BA 225 Break Even Point and Contribution Margin

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Break Even Point and Contribution Margin

Question A

Break-even point is a term that refers to the point at which revenue and cost or expenses and is equal. Computing the breakeven point of a company with multiple products uses the following formula:

Breakeven point = total fixed expenses

Weighted average selling price-weighted variable expenses

For us to work out the weighted average selling price, we must have the sales percentage of each single product.

Weighted average selling price = (Sale price of product A × Sales percentage of product A) + (Sale

price of product B × Sale percentage of product B)

Weighted average variable expenses = Variable expenses of product A × Sales percentage of

product A) + (Variable expenses of product B × Variable expenses of product B)

When the weighted average variable expense is subtracted from the weighted average selling price, we get weighted average contribution margin. The approach to be used to calculate the breakeven point therefore could be simplified as follows:

Breakeven point = total fixed expenses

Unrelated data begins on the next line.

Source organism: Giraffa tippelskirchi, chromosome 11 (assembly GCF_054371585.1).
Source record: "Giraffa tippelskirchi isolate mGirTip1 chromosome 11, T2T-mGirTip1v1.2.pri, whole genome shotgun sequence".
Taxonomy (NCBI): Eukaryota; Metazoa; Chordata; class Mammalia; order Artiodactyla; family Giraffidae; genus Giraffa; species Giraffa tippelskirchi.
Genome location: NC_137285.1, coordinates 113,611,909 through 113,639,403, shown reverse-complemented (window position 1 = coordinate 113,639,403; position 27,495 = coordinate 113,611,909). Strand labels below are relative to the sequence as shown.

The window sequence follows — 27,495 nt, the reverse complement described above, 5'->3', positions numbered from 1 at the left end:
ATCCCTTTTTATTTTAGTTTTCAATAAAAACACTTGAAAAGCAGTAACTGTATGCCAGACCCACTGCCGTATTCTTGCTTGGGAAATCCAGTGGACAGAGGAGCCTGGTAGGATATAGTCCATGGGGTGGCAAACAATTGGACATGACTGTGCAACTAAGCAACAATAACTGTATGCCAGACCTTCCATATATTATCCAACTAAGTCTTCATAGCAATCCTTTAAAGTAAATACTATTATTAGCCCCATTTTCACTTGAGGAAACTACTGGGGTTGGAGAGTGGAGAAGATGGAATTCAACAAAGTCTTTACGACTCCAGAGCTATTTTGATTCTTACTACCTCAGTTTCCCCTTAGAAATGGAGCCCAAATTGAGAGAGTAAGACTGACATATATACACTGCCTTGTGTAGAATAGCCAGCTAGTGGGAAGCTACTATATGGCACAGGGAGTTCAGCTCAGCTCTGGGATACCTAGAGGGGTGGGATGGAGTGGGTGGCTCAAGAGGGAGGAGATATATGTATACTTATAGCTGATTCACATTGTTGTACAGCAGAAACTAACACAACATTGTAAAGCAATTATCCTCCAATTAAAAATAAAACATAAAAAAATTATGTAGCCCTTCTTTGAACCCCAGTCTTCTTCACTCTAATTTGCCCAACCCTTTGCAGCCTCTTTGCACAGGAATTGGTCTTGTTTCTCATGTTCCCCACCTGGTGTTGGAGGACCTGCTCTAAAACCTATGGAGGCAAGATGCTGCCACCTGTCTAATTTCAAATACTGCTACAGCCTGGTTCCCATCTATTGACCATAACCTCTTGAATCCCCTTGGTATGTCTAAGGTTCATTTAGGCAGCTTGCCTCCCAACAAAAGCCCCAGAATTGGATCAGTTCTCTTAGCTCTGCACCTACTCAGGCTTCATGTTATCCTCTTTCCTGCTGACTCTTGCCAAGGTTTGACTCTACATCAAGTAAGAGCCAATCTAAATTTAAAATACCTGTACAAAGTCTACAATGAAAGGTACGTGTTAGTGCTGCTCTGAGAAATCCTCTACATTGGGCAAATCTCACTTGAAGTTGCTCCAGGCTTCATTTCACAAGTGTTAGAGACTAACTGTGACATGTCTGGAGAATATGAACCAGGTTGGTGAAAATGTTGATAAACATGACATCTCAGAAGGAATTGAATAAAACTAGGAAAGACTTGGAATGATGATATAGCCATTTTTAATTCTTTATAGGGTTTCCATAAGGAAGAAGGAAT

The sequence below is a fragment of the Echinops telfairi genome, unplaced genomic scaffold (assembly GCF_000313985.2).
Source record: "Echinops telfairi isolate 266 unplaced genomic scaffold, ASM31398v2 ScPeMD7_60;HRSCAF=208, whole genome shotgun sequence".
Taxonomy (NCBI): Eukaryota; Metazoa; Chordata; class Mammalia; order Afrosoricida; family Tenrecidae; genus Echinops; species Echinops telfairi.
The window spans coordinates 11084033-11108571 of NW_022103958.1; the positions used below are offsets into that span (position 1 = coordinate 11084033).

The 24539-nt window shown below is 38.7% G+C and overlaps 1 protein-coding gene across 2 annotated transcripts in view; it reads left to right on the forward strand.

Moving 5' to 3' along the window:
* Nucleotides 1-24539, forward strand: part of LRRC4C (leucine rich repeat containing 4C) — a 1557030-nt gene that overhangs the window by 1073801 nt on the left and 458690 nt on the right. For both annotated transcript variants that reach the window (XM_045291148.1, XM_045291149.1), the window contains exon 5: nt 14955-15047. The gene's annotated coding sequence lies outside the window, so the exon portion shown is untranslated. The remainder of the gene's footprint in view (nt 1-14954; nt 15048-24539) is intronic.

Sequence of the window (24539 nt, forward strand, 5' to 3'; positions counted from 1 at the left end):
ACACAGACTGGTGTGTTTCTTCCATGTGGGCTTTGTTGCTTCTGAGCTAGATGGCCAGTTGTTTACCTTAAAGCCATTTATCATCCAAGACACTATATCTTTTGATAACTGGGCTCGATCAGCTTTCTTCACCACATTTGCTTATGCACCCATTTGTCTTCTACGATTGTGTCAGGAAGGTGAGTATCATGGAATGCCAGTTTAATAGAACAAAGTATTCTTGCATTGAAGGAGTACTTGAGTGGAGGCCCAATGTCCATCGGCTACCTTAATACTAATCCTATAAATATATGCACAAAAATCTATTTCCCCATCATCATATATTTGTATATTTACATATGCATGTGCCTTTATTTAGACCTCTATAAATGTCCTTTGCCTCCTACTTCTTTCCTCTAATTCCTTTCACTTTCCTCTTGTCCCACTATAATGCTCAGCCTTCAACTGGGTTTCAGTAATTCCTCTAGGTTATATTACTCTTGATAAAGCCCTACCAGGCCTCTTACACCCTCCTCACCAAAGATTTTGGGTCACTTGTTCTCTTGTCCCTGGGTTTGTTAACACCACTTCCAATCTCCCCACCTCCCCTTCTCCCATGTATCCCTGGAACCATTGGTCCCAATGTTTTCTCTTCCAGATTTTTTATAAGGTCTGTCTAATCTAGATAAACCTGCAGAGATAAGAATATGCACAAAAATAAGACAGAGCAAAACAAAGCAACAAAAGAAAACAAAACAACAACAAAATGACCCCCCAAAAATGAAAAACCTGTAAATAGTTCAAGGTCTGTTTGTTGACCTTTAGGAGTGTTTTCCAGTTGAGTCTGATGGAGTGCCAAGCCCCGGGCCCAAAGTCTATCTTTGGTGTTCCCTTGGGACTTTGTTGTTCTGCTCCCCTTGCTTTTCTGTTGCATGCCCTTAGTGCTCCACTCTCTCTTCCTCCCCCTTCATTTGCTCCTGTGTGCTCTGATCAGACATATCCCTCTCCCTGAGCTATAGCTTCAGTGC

Weighted average contribution per margin

Question B

Contribution margin is a product’s price minus all associated variable costs, resulting in the incremental profit earned for each unit sold. It simply shows how profitable a unit is (Weygandt & Kieso, 2010).

First, one must come up with the price the company sells its units at e.g. a company makes a product, a unit selling at $5. The, the variable costs for that period are separate from the fixed costs for that period on the expense report. The variable costs are added together to come up with the total variable costs. In the example, the company has $400,000 in total variable costs. Divide the total variable costs by the number of units produced for that period. In the example, if the company produces 300,000 of the product in the period, then $400,000 divided by $300,000 units equals about $1.33 per unit of variable costs. Then, the per unit variable cost is subtracted from the sales per unit to calculate the unit contribution margin. In the example, $5 minus $1.33 equals $3.67.

References

Weygandt, J., & Kieso, D. (2010). Managerial accounting: Tools for business decision

making (5th ed.). Hoboken, NJ: Wiley.




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